If you were a burgeoning musician wanting to take inspiration from the best the thrash scene has to offer, one would most likely seek out the bands perched at the summit of the genre – The Big Four. During their halcyon years Metallica, Megadeth, Slayer and Anthrax loomed large over the thrash landscape, basking in success and spawning a fanbase so large it defied a horizon. Many bands surfaced in the Big Four’s wake and while they never captured the zeitgeist, acts such as Overkill, Kreator, and Annihilator managed to stake a claim in the thrash firmament. But there existed a tier below the A and B-listers, bands like Allegiance, Heathen and Xentrix who eked out a modest existence built on solid albums supported by a coterie of eager followers. This is not a vein you’d expect a modern thrash band to mine for inspiration, yet that is exactly where Hellnite have chosen to strike their pickaxe with their debut album, Midnight Terrors. It’s an odd choice, aiming for the margins rather than trying to re-create the sound, aesthetic and success of the apex predators of the genre. Sometimes it pays to seek the road less traveled. Let’s see if Hellnite managed to find their way.
I don’t want to give the impression that I’m dismissive of lower-tier thrash bands or that I’m lionizing the juggernauts as the north star to taste and fortune. If anything I have a soft-spot for the minnows, with albums like Toxik’s Think This and Allegiance’s Destitution considered among my favorites. I just find it peculiar how an album bearing all the hallmarks of an obscure 90s band, from the amateurish cover art to the flat, homely production is by design and not an undiscovered curio gathering dust in a dilapidated antiques store. Imagine my surprise then to discover that despite the record’s numerous rough spots, Midnight Terrors is an enjoyable affair, brimming with solid riffs and accomplished song writing. It’s also not pure thrash, despite what the first couple of tracks may lead you to believe, arcing between thrash and hardcore like a shuttlecock at the mercy of a pair of indefatigable badminton players.
Take the opening salvo of “Projection” and “Phantom Force:” the former is a clipped instrumental opener while the latter is a bloodless, insipid thrasher. The riffs and lead work produced show technical merit but have the menace of a disused butter knife. If the rest of the Midnight Terrors followed in kind then it wouldn’t even wrinkle the bedsheets, so it’s a relief that “Spirits Prevail” sounds like it came from another, better album. Vocalist/guitarist Paolo Belmar spits out his words like Snake from Voivod; the guitars, now alive are sharpened to an edge, sounding more akin to Poison Idea in execution and tone. Suddenly we have something interesting on our hands, a record that bangs heads with a strong hardcore influence and a stronger identity. Except that identify is at times confused.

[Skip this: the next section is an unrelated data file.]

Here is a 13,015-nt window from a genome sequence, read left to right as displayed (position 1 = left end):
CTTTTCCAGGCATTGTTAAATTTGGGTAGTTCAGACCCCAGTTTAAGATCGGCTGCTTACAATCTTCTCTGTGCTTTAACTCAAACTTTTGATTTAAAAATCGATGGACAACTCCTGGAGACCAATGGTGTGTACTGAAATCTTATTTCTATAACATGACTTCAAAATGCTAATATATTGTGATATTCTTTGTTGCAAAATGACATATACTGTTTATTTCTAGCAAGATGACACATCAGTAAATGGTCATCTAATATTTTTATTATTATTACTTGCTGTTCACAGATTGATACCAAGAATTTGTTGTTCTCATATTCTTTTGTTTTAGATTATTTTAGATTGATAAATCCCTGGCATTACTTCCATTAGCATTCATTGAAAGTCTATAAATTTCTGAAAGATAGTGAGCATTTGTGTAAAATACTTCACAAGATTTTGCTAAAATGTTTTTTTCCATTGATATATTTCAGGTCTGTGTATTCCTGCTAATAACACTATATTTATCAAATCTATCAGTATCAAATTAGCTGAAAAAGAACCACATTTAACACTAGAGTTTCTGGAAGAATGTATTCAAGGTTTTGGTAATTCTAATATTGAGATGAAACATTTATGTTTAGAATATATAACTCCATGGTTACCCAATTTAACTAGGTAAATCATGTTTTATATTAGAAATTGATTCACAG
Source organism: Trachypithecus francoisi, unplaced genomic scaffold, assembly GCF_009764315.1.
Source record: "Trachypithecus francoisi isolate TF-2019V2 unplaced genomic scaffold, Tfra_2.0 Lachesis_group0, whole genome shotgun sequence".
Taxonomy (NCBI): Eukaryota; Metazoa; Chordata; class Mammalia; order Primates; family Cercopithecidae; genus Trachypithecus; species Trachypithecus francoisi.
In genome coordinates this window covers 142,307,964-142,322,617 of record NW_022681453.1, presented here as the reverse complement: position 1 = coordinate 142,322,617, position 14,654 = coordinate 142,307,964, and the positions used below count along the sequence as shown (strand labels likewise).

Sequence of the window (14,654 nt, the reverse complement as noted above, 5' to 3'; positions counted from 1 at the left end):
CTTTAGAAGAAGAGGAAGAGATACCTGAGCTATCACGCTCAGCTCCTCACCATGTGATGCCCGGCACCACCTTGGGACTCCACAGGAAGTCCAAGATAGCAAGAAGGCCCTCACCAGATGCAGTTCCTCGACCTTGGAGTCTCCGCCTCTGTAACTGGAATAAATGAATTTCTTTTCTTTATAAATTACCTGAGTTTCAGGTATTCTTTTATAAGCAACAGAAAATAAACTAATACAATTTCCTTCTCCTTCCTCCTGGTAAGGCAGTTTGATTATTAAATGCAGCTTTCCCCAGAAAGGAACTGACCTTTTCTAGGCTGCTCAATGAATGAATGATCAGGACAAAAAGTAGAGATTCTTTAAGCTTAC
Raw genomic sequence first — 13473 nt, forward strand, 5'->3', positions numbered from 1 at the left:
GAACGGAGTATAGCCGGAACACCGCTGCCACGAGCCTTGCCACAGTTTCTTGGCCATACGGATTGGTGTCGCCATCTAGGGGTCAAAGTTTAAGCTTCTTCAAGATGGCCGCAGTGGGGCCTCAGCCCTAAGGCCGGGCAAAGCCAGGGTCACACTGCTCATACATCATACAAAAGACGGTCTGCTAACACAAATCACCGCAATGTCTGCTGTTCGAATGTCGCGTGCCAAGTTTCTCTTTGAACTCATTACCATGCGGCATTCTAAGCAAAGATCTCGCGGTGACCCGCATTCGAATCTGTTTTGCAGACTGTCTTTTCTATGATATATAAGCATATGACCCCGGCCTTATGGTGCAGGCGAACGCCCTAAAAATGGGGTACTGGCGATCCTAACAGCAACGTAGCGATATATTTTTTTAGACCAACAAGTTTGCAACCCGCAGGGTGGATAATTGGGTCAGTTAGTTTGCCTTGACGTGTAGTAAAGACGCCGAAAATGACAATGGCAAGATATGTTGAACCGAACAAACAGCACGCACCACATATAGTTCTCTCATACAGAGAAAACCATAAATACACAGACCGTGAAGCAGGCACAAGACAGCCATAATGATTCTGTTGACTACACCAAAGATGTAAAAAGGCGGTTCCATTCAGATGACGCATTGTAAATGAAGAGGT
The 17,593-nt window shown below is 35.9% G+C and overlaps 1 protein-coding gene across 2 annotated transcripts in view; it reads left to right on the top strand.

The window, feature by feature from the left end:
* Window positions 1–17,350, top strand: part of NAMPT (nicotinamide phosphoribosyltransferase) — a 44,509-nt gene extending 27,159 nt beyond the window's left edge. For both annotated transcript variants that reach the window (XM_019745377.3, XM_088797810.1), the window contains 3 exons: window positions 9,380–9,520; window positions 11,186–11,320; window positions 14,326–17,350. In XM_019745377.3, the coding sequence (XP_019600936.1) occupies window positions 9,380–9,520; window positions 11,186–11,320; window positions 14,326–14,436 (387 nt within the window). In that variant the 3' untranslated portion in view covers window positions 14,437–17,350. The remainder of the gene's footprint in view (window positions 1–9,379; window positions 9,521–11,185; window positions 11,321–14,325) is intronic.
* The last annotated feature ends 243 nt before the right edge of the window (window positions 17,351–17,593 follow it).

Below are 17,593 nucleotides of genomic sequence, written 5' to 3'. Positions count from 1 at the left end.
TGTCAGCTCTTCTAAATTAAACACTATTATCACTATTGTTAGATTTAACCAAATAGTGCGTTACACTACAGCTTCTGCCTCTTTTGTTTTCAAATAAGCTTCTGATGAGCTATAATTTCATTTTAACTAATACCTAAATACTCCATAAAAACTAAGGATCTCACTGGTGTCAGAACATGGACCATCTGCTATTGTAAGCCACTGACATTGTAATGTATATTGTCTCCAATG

It would be tempting to declare Hellnite a crossover act in the vein of Municipal Waste were it not for the constant fluctuations of style from track to track. “Thrash of the Living Dead” lives up to its moniker but still retains a grimy punk attitude, similar in concept to “Zombie Crew” by Send More Paramedics. Following this stomper you’re treated to arguably the best track on the album, the instrumental “Darker Than Black.” With a cosmic wistfulness that channels Metallica’s “Orion,” the track soon shifts into a swirling gnashing of riffs and hypersonic percussion. It’s nothing short of remarkable, building layer by layer, introducing novel elements like Deep Purple-like keys and even some trippy, slapping Hawkwind bass.
The latter-half of Midnight Terrors certainly fares better than the former but while the music is commendable it’s still afflicted with a lack of focus, unable to wholly resolve whether it wants to commit to thrash or hardcore. That’s not to say that Hellnite must draw a line in the sand and declare its allegiance. If they were able to blend both approaches seamlessly then there would be no problem. However, that is not the case as those elements tended to separate like eggs in a poor meringue mixture. This can partially be attributed to the album’s difficult gestation, recorded across Mexico, Japan and Canada, but ultimately I would wager this is a case of a green band trying find their own unique identity. Had the album released as an EP with just the stronger cuts, including the addictive closer “Midnight Terrors,” then it would likely be vying for a spot in my end-of-year “best of” list. As it stands, Midnight Terrors reaches for greatness but fails to secure its grip. Hellnite may present the plumage of a minor thrash band but with time and a surer sense of purpose I have no doubt they will emerge with the strength to scale the summit. Whether they are successful remains to be seen.